Since then, he has made more than 60 television shows with the Boston Pops, including one that aired earlier this year on PBS and included contemporary musical guests Sting, John Mayer, and Steven Tyler. And the charismatic playfulness of the former “Prince of Jazz” frequently appears on stage, too. “We have created a church atmosphere in classical music,” he has been oft quoted, “and I think that sanctimony needs to be dispelled.”
Occasionally, the onetime shy youngster gets a backstage visit from a classmate who invariably asks, “Remember me?” But if Lockhart has to strain his memory, the visitor has more trouble reckoning the charismatic performer in front of them with the skinny, shy kid with a halo of permed hair they remember from the 70s. “They read things about me,” Lockhart says, “rock star conductor, sex symbol conductor, whatever. They think it is hysterical.”
He is on the road to his radio interview with the reporter from the breakfast interview driving him to the studio a few miles away. Except they’re not on the road. The automated parking garage exit lever won’t raise; the machine keeps spitting out the ticket. Lockhart looks at the ticket; then he bounds out of the car to inspect the ticket machine. Suddenly, the maestro is waving his arms like he’s guiding an airplane on a runway. The problem is not the ticket; the car is in the wrong lane. The analytical conductor has solved the problem without losing his cool. …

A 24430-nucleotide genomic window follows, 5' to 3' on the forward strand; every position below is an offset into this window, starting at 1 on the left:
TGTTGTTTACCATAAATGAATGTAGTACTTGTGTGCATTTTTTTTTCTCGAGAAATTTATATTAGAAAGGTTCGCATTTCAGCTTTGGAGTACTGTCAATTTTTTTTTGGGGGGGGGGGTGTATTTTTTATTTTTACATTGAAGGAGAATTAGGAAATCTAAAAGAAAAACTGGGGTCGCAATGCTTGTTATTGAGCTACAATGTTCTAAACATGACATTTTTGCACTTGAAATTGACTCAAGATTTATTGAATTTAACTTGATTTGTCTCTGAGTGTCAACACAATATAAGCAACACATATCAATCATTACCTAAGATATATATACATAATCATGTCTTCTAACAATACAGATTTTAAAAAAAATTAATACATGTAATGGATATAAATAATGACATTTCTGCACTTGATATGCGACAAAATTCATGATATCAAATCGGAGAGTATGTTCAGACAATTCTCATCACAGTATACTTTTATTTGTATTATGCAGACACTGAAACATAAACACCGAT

“To a certain extent we are both misanthropes, affable misanthropes,” says his younger brother, Paul, a historian at Wright State University in Dayton. “Once we are in a crowd, we can see everything that is stupid. It is a liability for both of us. He hides it better than I do.”
Paul marvels at how his brother can nurture talent from musicians. In a way, Paul—who has written scholarly history books—had a firsthand experience with his brother’s conducting prowess. Lockhart convinced him to write more of a David McCullough-style history book that would reach a broader audience. The prodding helped lead to Drillmaster of Valley Forge: The Baron de Steuben and the Making of the American Army(Collins, 2008), by Paul Douglas Lockhart. The book has received excellent reviews and had brisk sales. Modestly, Lockhart says he believed Paul was a natural storyteller and gifted writer, so he just nudged him a little bit. “That’s what big brothers are for, isn’t it?”
From the quiet halls of academia, Paul looks at his older brother’s celebrity conductor life as a blessing and curse. The Pops are such a beloved Boston institution that cab drivers, window washers, and Red Sox fans stop Lockhart on the street and yell, “Hey, Maestro!” Lockhart basks in the celebrity, knowing that it helps the symphony’s visibility. But his schedule is so hectic that his younger brother says he worries that Lockhart doesn’t have time to always enjoy his life.